When Mary Shelley wrote her horror classic Frankenstein, she wrote it as a dare. She, her husband Percy and two other friends were telling stories one evening while on vacation in Switzerland. Up to that point, Mary had only published a collection of travel letters and was not known as a storyteller. However, she had been suffering from a dream that had haunted her for weeks. She told her friends of her dream as if it were a story. She won the contest and was challenged to pen the dream into a novel. Later Mary wrote these words about her monster and the monster he created: “What terrified me will terrify others. I need only describe the specter that haunted my midnight pillow.” It would be her only truly memorable writing, yet it is one that had influenced philosophy, religion, art and literature for nearly 200 years.
How do you imagine God? H. G. Wells, the author of such science fiction novels as The Invisible Man and The War of the Worlds, once said of God that “He and His hell were the nightmares of my childhood.” Do you imagine God as a monster that haunts your dreams? Do you imagine God sitting on the throne in Heaven waiting for you to mess up so that you can be punished for your crime? Do see imagine God as one holding you over a cauldron of brimstone taunting you with searing pain and torment?
Or do you imagine God who cares about you and is waiting for you to return home? I firmly believe that many people unfortunately share Well’s concept of God or believe that God “haunts” their dreams as Frankenstein’s monster haunted Mary Shelley’s dreams. They have missed the true nature of God. It is true that God has rained down wrath upon those who deserved holy judgment. For example, Genesis 19 records the destruction of Sodom and Gomorrah, destroying them because of their immense sin and violation of God’s sovereign reign over life. The anonymous author of Hebrews reminds us that “our God is a consuming fire” (12:29, NRSV). And Eugene Peterson’s paraphrase of Psalm 68 presents a God that makes “heads roll” and splits “the skulls of the enemy” (68:21, MSG).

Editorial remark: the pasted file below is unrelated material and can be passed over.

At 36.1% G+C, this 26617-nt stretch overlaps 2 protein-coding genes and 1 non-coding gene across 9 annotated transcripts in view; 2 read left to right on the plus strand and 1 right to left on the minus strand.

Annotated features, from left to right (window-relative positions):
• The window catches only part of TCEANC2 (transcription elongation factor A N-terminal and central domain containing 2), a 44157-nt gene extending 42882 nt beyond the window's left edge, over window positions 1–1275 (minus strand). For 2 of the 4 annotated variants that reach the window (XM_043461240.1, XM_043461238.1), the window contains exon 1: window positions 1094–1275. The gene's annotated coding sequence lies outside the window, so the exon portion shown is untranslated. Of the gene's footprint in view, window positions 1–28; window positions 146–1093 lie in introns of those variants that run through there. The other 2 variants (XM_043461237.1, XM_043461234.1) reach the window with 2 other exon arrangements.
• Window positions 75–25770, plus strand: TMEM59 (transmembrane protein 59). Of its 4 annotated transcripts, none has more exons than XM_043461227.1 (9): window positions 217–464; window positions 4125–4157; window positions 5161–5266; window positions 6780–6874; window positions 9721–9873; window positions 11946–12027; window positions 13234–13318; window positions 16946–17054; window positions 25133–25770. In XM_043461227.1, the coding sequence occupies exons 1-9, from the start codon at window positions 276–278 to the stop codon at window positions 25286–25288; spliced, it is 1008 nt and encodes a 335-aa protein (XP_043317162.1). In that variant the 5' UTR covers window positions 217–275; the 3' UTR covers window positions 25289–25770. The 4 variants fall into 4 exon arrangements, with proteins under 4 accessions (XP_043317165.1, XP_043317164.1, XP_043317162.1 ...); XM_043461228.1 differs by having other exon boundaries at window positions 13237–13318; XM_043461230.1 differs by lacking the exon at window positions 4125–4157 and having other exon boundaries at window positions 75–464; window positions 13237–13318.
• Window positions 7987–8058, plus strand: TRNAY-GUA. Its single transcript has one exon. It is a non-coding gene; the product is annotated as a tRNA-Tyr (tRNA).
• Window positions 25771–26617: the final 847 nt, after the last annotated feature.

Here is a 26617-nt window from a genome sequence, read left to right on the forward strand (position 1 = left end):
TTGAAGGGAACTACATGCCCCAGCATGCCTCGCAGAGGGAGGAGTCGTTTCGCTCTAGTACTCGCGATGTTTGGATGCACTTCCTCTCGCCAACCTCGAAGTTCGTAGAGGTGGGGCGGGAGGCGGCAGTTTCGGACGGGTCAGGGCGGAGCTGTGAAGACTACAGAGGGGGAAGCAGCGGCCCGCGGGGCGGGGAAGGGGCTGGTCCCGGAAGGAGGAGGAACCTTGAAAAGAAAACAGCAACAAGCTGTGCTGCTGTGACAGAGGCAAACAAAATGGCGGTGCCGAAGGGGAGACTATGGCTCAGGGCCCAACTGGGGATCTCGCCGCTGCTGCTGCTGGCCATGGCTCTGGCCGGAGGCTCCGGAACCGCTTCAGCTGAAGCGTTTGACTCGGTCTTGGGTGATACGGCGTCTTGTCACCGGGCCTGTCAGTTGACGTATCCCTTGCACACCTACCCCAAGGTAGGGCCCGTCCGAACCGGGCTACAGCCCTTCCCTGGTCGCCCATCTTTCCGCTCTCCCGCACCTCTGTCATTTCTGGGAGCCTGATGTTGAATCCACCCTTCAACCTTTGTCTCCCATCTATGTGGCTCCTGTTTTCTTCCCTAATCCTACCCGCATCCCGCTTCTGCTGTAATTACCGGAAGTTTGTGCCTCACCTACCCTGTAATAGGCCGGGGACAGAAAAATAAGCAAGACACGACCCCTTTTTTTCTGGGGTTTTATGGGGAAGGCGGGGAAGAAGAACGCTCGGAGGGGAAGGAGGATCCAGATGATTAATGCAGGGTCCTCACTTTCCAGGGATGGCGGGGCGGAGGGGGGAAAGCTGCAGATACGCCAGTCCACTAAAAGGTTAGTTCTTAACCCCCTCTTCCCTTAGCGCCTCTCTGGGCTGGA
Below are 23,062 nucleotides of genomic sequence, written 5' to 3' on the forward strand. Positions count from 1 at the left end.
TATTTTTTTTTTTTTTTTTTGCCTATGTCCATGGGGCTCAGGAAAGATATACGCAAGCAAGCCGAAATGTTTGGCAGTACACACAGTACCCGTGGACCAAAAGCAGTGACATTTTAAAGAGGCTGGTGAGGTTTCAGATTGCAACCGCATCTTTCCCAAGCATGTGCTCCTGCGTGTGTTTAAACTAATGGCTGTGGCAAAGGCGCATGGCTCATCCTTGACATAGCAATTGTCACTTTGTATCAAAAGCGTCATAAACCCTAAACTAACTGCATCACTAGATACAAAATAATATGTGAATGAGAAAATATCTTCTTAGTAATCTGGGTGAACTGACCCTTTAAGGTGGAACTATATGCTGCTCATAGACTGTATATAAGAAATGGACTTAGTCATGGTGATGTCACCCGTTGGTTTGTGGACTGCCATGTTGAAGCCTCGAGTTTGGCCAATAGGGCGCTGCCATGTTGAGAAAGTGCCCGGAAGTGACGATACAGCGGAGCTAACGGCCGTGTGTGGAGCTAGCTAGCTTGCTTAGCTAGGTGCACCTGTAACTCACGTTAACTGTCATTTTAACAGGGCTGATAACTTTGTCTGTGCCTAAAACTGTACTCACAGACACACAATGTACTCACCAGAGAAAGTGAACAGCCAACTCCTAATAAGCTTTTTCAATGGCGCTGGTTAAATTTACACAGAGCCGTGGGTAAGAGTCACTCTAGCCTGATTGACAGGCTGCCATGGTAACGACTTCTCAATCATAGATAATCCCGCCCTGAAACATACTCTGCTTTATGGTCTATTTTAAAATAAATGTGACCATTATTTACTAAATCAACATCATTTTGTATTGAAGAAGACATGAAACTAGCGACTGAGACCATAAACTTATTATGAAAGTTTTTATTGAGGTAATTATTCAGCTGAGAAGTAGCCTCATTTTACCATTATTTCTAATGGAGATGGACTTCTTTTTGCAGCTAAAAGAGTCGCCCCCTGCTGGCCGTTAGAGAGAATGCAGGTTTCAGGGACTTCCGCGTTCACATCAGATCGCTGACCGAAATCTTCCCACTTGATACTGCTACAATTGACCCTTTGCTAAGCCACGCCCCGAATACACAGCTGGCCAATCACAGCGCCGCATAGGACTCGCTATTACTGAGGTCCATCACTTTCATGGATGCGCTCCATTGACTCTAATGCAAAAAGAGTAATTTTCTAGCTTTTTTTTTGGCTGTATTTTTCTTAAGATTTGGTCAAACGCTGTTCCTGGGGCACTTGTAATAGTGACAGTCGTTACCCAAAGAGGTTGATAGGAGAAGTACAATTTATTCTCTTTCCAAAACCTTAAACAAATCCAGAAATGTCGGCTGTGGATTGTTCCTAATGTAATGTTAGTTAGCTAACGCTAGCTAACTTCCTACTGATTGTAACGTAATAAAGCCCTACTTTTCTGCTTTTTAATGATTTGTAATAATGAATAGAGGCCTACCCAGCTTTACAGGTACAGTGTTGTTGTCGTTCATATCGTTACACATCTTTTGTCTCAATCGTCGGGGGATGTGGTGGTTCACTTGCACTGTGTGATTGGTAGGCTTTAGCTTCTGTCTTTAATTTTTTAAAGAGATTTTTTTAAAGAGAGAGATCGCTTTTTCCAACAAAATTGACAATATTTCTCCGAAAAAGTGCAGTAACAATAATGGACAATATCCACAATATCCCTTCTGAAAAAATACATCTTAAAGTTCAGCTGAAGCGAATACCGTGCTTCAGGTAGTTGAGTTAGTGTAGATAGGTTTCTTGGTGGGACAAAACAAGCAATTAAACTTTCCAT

Yet, we also read of a God who offers a sacrifice to atone for the first sin (Genesis 3:21), and the aged apostle John reminds us over and over again that “God is love” (1 John 4:8, NRSV). Remember that image of God walking around the battlefield smashing the skulls of the enemy in Psalm 68? David sets up that grisly image with a word of praise, for he has been rescued by this warrior God who showers love on the faithful: “Blessed be the Lord—day after day he carries us along. He’s our Savior, our God, oh yes! He’s God-for-us, he’s God-who-saves us” (68:19-20, MSG).